Aggregation System Creates Parent-Child Relationship

Oct. 14, 2018
Pharmaceutical firm employs supply chain serialization/aggregation with automated product track-and-trace abilities demonstrated at Healthcare Packaging EXPO.

A large international pharmaceutical company recently contacted Pineberry Manufacturing Inc. needing to serialize its products, support traceability throughout its supply chain and aggregate erect cartons, all to comply with the USA FDA Drug Supply Chain Security Act (DSCSA), the EU Falsified Medicines Directive (FMD), and other global market requirements.

On top of those requirements, the pharmaceutical firm, which prefers not to identify itself, has limited physical space. That posed the need for a compact system to print and verify traceability serialized codes on erect cartons and aggregate them into batches of 12.

Aggregation impacts serialization projects on the packaging lines throughout manufacturers’ operations and the overall supply chain. Aggregation provides the ability to serialize as a way to prevent the influx of counterfeit drugs into the legitimate community.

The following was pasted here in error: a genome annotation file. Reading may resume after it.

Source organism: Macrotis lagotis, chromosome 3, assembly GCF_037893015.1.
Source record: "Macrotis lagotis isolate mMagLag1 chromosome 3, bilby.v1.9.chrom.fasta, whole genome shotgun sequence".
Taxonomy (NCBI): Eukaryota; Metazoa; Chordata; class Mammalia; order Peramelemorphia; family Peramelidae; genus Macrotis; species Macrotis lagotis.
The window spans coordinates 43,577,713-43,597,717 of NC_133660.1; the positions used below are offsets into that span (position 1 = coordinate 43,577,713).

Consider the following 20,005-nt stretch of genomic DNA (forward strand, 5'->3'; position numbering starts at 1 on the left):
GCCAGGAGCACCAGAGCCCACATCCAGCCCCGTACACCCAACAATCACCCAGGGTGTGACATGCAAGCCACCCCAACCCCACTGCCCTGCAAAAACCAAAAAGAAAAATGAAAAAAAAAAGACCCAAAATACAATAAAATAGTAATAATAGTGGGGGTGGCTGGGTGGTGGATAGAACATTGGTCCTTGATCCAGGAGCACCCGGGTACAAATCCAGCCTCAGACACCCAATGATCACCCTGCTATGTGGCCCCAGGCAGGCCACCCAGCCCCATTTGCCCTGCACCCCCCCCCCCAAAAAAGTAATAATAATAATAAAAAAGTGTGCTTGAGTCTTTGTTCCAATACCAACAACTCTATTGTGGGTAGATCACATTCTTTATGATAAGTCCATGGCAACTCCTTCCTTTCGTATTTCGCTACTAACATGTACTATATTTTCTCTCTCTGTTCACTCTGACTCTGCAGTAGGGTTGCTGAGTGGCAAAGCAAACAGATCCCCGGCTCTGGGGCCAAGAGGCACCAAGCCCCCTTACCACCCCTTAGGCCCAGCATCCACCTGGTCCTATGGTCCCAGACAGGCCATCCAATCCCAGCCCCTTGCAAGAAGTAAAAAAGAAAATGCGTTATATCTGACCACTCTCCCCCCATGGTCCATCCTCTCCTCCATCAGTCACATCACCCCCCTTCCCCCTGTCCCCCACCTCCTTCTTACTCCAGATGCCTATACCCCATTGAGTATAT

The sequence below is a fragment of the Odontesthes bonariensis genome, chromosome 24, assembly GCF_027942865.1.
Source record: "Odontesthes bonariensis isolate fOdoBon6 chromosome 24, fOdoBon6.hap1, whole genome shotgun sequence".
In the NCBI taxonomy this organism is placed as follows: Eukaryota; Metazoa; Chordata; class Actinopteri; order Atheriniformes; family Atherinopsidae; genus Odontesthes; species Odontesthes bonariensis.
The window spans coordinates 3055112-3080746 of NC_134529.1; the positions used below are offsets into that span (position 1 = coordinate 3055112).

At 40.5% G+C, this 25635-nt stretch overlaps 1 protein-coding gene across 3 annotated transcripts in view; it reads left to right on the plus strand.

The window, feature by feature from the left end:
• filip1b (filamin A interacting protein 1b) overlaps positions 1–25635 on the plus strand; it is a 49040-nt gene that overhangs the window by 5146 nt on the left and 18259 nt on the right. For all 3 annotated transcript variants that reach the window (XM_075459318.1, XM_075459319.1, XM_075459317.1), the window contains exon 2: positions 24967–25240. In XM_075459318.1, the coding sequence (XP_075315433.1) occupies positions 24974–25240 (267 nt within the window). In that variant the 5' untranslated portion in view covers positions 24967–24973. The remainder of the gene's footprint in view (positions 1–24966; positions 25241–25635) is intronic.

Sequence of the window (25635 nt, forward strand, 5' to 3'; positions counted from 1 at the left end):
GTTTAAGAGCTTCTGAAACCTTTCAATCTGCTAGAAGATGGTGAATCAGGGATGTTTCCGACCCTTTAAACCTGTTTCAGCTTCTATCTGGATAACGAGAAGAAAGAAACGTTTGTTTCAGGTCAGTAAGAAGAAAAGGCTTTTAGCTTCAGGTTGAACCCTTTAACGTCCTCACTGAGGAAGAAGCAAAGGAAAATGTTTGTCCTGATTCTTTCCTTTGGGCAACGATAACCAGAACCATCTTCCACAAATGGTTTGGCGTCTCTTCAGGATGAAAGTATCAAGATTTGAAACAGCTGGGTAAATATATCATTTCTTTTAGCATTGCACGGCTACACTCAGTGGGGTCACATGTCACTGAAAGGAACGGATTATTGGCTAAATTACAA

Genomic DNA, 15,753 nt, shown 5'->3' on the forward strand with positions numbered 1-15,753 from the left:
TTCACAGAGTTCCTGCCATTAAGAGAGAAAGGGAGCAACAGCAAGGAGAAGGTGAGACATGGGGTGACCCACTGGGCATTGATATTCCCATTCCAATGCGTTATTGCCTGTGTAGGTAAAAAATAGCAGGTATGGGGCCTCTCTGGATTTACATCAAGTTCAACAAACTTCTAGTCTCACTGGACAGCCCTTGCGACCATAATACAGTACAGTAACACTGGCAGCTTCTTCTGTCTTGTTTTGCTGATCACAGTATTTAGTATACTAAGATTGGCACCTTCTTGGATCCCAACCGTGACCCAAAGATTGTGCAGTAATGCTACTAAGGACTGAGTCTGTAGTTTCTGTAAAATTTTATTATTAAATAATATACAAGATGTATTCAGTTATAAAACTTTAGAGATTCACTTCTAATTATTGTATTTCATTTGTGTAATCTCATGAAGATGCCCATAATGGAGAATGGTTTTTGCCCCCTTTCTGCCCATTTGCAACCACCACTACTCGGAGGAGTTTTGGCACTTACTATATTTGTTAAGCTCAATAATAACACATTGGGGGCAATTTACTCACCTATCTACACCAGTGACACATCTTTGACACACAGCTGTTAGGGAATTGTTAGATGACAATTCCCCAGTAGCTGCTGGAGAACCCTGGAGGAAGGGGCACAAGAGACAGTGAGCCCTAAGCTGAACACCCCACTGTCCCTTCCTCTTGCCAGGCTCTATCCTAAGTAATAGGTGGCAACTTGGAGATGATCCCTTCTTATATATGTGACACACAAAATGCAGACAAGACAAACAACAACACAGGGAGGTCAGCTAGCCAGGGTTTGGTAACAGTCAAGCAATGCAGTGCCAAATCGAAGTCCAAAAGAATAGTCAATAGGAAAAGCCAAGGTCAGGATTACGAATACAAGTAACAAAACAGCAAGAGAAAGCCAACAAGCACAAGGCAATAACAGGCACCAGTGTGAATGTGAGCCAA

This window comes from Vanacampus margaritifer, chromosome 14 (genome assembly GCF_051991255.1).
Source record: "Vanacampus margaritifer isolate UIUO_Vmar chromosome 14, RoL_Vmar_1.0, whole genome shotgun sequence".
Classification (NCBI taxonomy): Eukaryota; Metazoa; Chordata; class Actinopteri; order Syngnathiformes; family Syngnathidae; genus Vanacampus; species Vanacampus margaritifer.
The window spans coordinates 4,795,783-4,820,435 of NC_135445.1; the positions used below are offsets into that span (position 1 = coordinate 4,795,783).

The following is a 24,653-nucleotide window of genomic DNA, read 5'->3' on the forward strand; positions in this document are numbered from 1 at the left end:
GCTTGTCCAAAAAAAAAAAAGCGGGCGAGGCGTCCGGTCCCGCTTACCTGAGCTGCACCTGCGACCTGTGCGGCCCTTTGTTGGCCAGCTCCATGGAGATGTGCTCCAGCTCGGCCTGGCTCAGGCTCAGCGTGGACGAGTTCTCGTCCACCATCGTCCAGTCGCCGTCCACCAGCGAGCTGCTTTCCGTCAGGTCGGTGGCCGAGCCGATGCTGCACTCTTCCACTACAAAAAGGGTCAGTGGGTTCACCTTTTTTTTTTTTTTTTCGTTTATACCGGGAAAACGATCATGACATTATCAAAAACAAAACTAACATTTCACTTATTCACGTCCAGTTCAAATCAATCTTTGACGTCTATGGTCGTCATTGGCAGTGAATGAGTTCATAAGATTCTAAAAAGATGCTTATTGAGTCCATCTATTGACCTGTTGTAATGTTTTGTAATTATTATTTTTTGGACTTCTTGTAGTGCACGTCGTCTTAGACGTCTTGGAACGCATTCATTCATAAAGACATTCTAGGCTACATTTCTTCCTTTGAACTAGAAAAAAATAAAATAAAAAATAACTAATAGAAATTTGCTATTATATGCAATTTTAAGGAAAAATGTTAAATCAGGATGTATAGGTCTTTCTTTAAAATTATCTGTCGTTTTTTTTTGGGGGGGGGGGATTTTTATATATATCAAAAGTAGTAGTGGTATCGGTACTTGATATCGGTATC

As erected cartons come down the pharmaceutical company’s conveyor line and onto the Pineberry CartonTrac Serialization and Aggregation System, high-quality print serialization is applied to each carton. A camera vision system scans each carton to verify all the required printed data has been placed, applied correctly, and is easily readable. If there’s a print issue, the pneumatic reject system blows any poorly packed cartons off the production line.

Once individual serialization is achieved, the individual cartons move to the front of a gantry robot that gently grabs cartons with its EOAT (end-of-arm-tool) gripper and stacks them, creating bundles in three rows of four. The gantry system can move at speeds of up to 8 m/sec. The servo motors help the robotic system be fast, steady and accurate, with the flexibility to modify the stacking patterns as required.

After cartons are stacked, the bundle of serialized products is transferred through an automatic banding system that bundles the cartons into a single batch using clear plastic wrap.

A second camera vision system takes a picture of the batch, recording all individual serialization pack codes applied previously. The newly formed pack then has an additional label blown onto the plastic banding wrap with the label containing a single QR code that combines all of the data from each of the individual packs of product.

The pack then exits the Pineberry CartonTrac Serialization and Aggregation System to await further packing into a master case where another label is added containing data of all its contents. Further downstream, when the master case is palletized with other such cartons, another label can be added for complete identification of what it contains.

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